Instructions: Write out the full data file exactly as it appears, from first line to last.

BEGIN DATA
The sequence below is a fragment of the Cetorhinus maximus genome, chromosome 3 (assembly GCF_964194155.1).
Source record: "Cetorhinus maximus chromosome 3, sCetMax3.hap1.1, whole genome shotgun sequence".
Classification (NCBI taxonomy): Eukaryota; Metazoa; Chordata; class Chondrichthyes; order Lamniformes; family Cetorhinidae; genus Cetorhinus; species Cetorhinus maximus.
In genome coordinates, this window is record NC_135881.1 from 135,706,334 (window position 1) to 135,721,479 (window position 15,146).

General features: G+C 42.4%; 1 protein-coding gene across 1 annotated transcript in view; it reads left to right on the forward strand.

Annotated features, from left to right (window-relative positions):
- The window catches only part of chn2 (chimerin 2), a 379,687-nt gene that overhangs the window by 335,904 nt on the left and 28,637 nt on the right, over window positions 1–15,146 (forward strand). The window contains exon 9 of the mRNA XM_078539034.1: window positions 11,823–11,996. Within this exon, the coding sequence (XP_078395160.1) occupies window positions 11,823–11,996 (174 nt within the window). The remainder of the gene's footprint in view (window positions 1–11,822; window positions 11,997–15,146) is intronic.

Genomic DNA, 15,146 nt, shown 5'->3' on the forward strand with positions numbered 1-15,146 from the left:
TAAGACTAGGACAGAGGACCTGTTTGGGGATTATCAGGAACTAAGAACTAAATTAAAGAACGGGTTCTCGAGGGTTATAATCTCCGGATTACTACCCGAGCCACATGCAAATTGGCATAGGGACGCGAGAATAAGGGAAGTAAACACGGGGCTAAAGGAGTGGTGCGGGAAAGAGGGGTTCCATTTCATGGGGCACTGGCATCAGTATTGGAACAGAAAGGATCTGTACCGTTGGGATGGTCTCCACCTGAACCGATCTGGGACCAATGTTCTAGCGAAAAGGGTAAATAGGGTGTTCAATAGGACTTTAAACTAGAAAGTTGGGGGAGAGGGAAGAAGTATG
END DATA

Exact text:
The sequence below is a fragment of the Cetorhinus maximus genome, chromosome 3 (assembly GCF_964194155.1).
Source record: "Cetorhinus maximus chromosome 3, sCetMax3.hap1.1, whole genome shotgun sequence".
Classification (NCBI taxonomy): Eukaryota; Metazoa; Chordata; class Chondrichthyes; order Lamniformes; family Cetorhinidae; genus Cetorhinus; species Cetorhinus maximus.
In genome coordinates, this window is record NC_135881.1 from 135,706,334 (window position 1) to 135,721,479 (window position 15,146).

General features: G+C 42.4%; 1 protein-coding gene across 1 annotated transcript in view; it reads left to right on the forward strand.

Annotated features, from left to right (window-relative positions):
- The window catches only part of chn2 (chimerin 2), a 379,687-nt gene that overhangs the window by 335,904 nt on the left and 28,637 nt on the right, over window positions 1–15,146 (forward strand). The window contains exon 9 of the mRNA XM_078539034.1: window positions 11,823–11,996. Within this exon, the coding sequence (XP_078395160.1) occupies window positions 11,823–11,996 (174 nt within the window). The remainder of the gene's footprint in view (window positions 1–11,822; window positions 11,997–15,146) is intronic.

Genomic DNA, 15,146 nt, shown 5'->3' on the forward strand with positions numbered 1-15,146 from the left:
TAAGACTAGGACAGAGGACCTGTTTGGGGATTATCAGGAACTAAGAACTAAATTAAAGAACGGGTTCTCGAGGGTTATAATCTCCGGATTACTACCCGAGCCACATGCAAATTGGCATAGGGACGCGAGAATAAGGGAAGTAAACACGGGGCTAAAGGAGTGGTGCGGGAAAGAGGGGTTCCATTTCATGGGGCACTGGCATCAGTATTGGAACAGAAAGGATCTGTACCGTTGGGATGGTCTCCACCTGAACCGATCTGGGACCAATGTTCTAGCGAAAAGGGTAAATAGGGTGTTCAATAGGACTTTAAACTAGAAAGTTGGGGGAGAGGGAAGAAGTATG